I am Timothy Meadows. It is Saturday, February 23rd, 2165 and time for That Day in Climate History.

In the early 21st Century, as governments and businesses floundered to cooperate and respond to the growing threats of a rapidly changing climate, one large diverse group of people came together to demand action. In 2019 Women, and in particular mothers and grandmothers in North America began a series of organized actions to highlight the danger climate change represented to them and their children. What would become the International Mothers Sit-In Movement brought business-as-usual to a standstill as millions of women, often with their children, grandchildren, nieces and nephews in tow, flooded government buildings, offices of lawmakers, corporations, major street intersections, shopping malls, and schools where they camped out for days, even weeks at a time.

Mothers Day actually started as an anti-war protest

Mothers Day actually started as an anti-war protest

It started in Tacoma, WA when Jane Brazell, concerned for her nieces and nephews and the homeless LGBTQ children in the community for whom she served as a surrogate mother, inspired a group of women from her church to a to disrupt a local city council meeting where they highlighted the immediate risks of climate change on the children in their community. Their actions that day and their urgent message of immediate danger connected with other women around the world and served as a catalyst to to an international movement that would rock New York, DC, London, Beijing, New Deli, Ottawa, Melbourne, Belfast along with thousands of other cities and towns.

These women cooperated and organized with a single focus—namely to communicate that the threat to peace, security, health, and happiness was already a present reality that required immediate and robust action. Their sit-ins also served as teach-ins where they shared their knowledge about climate change with their communities and each other.  During these sit-ins they also found support as they processed their feelings about a changing and failing planet and helped their communities to grieve the losses already sustained and the coming end of the fossil fuel age.

The International Mothers Sit In Movement, which lasted approximately four years, brought together women from many different backgrounds politically, racially and ethnically, and from all classes and religions.

a509_your_mother_Virginia Sterling, a mother of two from Saddle Brook, New Jersey in a 2023 interview explained, “This is not about future generations. We are convinced that our children are being harmed by climate change today. The fear, the uncertainty is crippling them. Substance abuse, depression, hopelessness is epidemic and getting worse. Then when these extreme weather events hit our communities, our kids are at risk. We’re being displaced. Schooling is disrupted. Our lives upended. And for Black and Latino children they become targets on the streets when police and military come in. As mothers we see the rising food prices here in the US and all over because of the droughts and floods and pests that all come with a warmer planet. We are women concerned for our children today. and that has brought many different kinds of women together. And we won’t stop until society recognizes the times we are in and acts with real actions, not just words.”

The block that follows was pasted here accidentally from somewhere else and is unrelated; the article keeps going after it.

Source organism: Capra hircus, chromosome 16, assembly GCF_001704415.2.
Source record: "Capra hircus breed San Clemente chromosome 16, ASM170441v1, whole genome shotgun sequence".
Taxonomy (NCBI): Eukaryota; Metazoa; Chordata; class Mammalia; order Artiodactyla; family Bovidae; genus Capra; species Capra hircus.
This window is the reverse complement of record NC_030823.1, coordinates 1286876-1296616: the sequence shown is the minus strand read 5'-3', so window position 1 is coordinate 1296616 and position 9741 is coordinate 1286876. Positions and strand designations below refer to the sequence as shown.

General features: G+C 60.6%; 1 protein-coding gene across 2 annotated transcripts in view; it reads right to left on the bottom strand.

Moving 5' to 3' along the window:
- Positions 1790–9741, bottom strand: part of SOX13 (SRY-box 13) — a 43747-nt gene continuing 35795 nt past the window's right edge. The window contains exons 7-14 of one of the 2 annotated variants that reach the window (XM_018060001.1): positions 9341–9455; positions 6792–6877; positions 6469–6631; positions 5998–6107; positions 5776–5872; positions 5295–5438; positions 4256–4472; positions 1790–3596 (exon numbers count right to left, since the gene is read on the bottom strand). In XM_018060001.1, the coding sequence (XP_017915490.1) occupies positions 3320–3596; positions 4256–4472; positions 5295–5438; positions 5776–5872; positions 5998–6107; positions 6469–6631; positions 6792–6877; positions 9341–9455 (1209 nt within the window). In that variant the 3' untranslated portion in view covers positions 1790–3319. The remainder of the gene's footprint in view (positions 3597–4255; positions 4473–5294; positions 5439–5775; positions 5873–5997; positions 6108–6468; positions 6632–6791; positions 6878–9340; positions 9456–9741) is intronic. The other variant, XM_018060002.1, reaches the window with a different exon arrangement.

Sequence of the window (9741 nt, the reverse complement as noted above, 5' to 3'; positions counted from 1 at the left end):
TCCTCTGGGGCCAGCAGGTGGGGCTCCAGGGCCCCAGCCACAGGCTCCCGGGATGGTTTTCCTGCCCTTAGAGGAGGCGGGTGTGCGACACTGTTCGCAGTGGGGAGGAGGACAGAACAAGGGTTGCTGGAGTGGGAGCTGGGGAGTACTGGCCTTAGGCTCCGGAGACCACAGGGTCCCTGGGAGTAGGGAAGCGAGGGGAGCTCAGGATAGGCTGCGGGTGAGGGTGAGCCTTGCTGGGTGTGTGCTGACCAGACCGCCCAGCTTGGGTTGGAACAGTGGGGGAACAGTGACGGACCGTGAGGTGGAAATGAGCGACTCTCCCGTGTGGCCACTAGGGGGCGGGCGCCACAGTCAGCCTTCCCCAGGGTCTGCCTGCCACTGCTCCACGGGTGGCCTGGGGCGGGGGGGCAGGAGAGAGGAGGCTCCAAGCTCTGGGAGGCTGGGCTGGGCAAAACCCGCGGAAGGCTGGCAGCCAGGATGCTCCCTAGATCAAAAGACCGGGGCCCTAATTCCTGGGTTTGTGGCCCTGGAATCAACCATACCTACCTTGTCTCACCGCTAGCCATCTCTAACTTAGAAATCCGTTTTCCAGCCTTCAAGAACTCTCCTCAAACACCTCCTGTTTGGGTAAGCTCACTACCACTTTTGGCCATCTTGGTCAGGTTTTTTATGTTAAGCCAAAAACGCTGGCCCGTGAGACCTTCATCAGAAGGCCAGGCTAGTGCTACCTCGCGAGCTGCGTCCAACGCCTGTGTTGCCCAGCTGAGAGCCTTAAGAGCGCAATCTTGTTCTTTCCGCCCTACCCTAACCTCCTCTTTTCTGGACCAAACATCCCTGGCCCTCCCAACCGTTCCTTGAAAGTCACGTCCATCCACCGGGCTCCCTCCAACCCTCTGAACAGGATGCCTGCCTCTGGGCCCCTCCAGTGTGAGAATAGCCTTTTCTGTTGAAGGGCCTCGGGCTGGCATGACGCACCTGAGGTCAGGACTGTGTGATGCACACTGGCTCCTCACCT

Their relentless, international efforts put necessary pressure on local, regional, national, and international leaders to implement  adaptation plans in thousands of communities but more importantly to pass meaningful legislation to end fossil fuel subsidies while places a fee on greenhouse gases. The relentless, passionate actions of the many women in the International Mothers Sit In Movement helped jar society awake to the reality of climate change. Their efforts, along with others at the same time, led to a radical reduction of greenhouse gases with an eye to protect the most vulnerable. These women directed contributed to bringing about the Great Transition.

On this Day in 2165, we remember That Day in Climate History.

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Closing

Dr. Jennifer O'Brien

Dr. Jennifer O’Brien

Thank you for listening to this episode of Climate Stew. You will find Climate Stew on iTunes, Stitcher Radio, SoundCloud, occasionally on WRUW in Cleveland, OH, and always at Climate Stew dot Com. If you enjoyed my short interview with Lori, you will LOVE episode nine when I conducted an interview with a random baby. Yeah.

Feel free to email us your thoughts, suggestions, and praise, oh we love praise. info@ climatestew.com that’s info@ climatestew.com Our opening music is by Mark Chadwick, Closing music by Poldore. Segment music by Paiton.

VERY special thanks to the students in Dr. O’Brien’s class especially Isobel, Owen, Ryan, and Aidan. Thank you Dr. O’Brien! Thanks also to Lori Kershner Hayes and her mini baby sound effect offspring, oh, and eternal thanks to Joe Gee, who when asked about why men talk about climate change more than women simply replied, Questa Faccia Bella then went off crying like a baby. Um, random.

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Peterson Toscano

Author: Peterson Toscano

Peterson Toscano is a quirky queer Quaker concerned about Climate Change. His website is www.petersontoscano.com